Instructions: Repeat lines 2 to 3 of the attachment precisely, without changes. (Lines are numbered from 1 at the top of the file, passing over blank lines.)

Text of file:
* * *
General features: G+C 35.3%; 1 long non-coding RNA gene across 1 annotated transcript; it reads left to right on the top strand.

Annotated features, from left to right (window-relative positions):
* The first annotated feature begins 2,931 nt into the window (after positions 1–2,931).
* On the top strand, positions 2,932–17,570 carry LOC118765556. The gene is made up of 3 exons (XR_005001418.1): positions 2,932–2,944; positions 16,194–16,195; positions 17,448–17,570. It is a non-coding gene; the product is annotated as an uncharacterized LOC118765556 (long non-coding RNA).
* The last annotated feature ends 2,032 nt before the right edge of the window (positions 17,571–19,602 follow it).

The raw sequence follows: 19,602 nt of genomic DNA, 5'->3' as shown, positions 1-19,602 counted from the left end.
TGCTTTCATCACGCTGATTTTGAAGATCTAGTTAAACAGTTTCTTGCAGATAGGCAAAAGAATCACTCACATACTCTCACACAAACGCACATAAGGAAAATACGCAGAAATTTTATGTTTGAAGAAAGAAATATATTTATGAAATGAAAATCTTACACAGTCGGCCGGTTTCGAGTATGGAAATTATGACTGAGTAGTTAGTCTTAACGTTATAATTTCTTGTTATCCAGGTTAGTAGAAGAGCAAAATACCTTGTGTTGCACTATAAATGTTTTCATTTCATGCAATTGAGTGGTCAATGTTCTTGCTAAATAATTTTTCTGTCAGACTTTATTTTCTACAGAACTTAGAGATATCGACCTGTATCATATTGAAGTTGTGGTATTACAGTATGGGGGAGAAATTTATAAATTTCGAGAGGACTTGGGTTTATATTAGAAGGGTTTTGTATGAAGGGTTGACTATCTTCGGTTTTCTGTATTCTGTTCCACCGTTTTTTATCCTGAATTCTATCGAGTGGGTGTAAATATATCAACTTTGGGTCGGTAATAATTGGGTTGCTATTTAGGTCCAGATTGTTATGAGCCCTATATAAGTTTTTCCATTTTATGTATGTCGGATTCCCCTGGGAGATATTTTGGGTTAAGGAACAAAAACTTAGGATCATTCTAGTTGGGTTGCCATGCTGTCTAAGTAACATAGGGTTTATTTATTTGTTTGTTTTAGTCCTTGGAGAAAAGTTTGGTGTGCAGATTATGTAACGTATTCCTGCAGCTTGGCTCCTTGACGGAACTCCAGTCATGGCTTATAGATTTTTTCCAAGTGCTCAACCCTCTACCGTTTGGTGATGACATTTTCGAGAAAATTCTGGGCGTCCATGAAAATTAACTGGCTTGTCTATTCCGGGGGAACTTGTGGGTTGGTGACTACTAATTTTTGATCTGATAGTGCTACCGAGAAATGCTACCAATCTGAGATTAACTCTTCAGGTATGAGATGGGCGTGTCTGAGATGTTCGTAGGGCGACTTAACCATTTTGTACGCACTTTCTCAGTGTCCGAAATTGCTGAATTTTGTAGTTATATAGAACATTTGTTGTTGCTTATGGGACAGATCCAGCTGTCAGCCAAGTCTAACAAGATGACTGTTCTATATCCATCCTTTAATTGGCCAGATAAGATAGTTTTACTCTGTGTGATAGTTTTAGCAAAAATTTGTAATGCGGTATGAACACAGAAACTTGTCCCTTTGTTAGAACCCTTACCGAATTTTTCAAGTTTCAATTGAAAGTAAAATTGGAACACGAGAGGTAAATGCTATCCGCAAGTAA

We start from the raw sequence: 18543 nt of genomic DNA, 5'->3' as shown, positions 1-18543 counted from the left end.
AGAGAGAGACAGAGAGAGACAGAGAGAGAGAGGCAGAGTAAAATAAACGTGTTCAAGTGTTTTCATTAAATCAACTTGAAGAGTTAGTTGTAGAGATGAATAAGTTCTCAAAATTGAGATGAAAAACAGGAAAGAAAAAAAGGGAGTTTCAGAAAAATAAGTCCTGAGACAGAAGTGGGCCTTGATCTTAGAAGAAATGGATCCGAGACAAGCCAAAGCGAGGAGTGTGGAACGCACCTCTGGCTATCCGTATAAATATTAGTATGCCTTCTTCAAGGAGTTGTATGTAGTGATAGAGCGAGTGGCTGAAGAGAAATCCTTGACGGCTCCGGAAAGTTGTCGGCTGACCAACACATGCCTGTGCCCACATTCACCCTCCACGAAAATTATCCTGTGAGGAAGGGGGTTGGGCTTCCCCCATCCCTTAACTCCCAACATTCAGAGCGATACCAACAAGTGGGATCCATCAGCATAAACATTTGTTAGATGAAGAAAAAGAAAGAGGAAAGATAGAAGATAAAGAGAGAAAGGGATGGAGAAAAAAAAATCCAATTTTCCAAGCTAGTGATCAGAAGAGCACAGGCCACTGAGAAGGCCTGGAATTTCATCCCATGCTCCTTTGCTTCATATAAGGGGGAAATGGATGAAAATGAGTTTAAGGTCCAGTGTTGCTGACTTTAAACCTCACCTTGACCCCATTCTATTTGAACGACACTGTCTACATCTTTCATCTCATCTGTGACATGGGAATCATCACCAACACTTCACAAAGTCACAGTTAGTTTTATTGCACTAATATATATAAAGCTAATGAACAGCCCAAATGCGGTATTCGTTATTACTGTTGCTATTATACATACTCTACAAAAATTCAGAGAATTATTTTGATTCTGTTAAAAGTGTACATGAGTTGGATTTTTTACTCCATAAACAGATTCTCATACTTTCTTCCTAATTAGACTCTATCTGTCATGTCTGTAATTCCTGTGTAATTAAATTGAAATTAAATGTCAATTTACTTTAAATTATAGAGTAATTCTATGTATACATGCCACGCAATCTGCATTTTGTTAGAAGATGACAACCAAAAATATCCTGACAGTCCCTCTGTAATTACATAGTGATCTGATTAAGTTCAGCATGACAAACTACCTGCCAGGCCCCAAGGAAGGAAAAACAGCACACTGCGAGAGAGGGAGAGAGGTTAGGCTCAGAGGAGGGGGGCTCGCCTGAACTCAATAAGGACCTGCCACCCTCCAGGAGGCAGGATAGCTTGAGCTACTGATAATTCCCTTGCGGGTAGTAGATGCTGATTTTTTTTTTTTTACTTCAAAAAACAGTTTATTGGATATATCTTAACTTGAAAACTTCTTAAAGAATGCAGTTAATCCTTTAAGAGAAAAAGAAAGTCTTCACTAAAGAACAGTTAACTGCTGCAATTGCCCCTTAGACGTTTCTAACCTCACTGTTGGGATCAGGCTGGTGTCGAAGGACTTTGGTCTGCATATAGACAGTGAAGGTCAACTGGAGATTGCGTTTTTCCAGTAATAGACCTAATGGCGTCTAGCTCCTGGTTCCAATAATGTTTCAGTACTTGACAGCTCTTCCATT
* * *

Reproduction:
Annotated features, from left to right (window-relative positions):
* The first annotated feature begins 2,931 nt into the window (after positions 1–2,931).